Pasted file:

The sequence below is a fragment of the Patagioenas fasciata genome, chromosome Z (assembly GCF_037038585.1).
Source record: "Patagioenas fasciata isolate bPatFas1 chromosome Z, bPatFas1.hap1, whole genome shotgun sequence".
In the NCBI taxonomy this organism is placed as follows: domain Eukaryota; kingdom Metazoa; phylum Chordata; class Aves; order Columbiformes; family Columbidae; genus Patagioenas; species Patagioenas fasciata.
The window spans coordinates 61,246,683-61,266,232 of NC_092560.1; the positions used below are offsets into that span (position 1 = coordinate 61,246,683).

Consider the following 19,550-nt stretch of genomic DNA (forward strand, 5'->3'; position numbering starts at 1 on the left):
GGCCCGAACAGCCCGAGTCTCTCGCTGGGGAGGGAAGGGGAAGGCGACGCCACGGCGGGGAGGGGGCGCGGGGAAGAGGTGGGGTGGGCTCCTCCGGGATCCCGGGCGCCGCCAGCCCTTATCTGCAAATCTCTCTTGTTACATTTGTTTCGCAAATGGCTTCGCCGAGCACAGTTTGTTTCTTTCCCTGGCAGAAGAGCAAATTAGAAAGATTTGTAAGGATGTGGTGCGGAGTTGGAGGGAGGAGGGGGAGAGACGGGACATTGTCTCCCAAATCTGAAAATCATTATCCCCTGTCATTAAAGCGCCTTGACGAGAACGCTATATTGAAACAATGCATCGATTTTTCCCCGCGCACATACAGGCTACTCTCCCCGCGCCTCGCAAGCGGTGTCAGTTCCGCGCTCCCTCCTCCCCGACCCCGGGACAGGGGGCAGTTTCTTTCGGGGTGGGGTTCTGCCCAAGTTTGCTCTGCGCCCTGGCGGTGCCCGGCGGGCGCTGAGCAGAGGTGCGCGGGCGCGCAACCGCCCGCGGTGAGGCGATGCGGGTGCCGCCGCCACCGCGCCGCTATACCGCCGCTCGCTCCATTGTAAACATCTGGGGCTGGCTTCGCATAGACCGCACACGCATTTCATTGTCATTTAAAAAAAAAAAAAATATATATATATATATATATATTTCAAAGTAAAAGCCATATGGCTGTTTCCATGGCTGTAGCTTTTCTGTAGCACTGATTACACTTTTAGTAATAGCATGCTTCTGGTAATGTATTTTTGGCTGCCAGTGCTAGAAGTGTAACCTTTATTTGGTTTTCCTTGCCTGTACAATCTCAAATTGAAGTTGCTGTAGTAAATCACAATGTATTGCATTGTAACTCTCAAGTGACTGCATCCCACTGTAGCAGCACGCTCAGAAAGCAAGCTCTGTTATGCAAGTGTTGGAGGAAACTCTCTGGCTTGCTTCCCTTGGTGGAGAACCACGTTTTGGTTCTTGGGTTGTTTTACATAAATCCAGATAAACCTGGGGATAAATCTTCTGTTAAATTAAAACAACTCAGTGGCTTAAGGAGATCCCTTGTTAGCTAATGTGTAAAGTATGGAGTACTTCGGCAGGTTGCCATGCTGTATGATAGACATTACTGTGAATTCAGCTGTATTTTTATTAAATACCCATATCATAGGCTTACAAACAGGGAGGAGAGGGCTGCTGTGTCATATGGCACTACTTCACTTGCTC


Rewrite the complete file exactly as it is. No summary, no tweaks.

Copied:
The sequence below is a fragment of the Patagioenas fasciata genome, chromosome Z (assembly GCF_037038585.1).
Source record: "Patagioenas fasciata isolate bPatFas1 chromosome Z, bPatFas1.hap1, whole genome shotgun sequence".
In the NCBI taxonomy this organism is placed as follows: domain Eukaryota; kingdom Metazoa; phylum Chordata; class Aves; order Columbiformes; family Columbidae; genus Patagioenas; species Patagioenas fasciata.
The window spans coordinates 61,246,683-61,266,232 of NC_092560.1; the positions used below are offsets into that span (position 1 = coordinate 61,246,683).

Consider the following 19,550-nt stretch of genomic DNA (forward strand, 5'->3'; position numbering starts at 1 on the left):
GGCCCGAACAGCCCGAGTCTCTCGCTGGGGAGGGAAGGGGAAGGCGACGCCACGGCGGGGAGGGGGCGCGGGGAAGAGGTGGGGTGGGCTCCTCCGGGATCCCGGGCGCCGCCAGCCCTTATCTGCAAATCTCTCTTGTTACATTTGTTTCGCAAATGGCTTCGCCGAGCACAGTTTGTTTCTTTCCCTGGCAGAAGAGCAAATTAGAAAGATTTGTAAGGATGTGGTGCGGAGTTGGAGGGAGGAGGGGGAGAGACGGGACATTGTCTCCCAAATCTGAAAATCATTATCCCCTGTCATTAAAGCGCCTTGACGAGAACGCTATATTGAAACAATGCATCGATTTTTCCCCGCGCACATACAGGCTACTCTCCCCGCGCCTCGCAAGCGGTGTCAGTTCCGCGCTCCCTCCTCCCCGACCCCGGGACAGGGGGCAGTTTCTTTCGGGGTGGGGTTCTGCCCAAGTTTGCTCTGCGCCCTGGCGGTGCCCGGCGGGCGCTGAGCAGAGGTGCGCGGGCGCGCAACCGCCCGCGGTGAGGCGATGCGGGTGCCGCCGCCACCGCGCCGCTATACCGCCGCTCGCTCCATTGTAAACATCTGGGGCTGGCTTCGCATAGACCGCACACGCATTTCATTGTCATTTAAAAAAAAAAAAAATATATATATATATATATATATTTCAAAGTAAAAGCCATATGGCTGTTTCCATGGCTGTAGCTTTTCTGTAGCACTGATTACACTTTTAGTAATAGCATGCTTCTGGTAATGTATTTTTGGCTGCCAGTGCTAGAAGTGTAACCTTTATTTGGTTTTCCTTGCCTGTACAATCTCAAATTGAAGTTGCTGTAGTAAATCACAATGTATTGCATTGTAACTCTCAAGTGACTGCATCCCACTGTAGCAGCACGCTCAGAAAGCAAGCTCTGTTATGCAAGTGTTGGAGGAAACTCTCTGGCTTGCTTCCCTTGGTGGAGAACCACGTTTTGGTTCTTGGGTTGTTTTACATAAATCCAGATAAACCTGGGGATAAATCTTCTGTTAAATTAAAACAACTCAGTGGCTTAAGGAGATCCCTTGTTAGCTAATGTGTAAAGTATGGAGTACTTCGGCAGGTTGCCATGCTGTATGATAGACATTACTGTGAATTCAGCTGTATTTTTATTAAATACCCATATCATAGGCTTACAAACAGGGAGGAGAGGGCTGCTGTGTCATATGGCACTACTTCACTTGCTC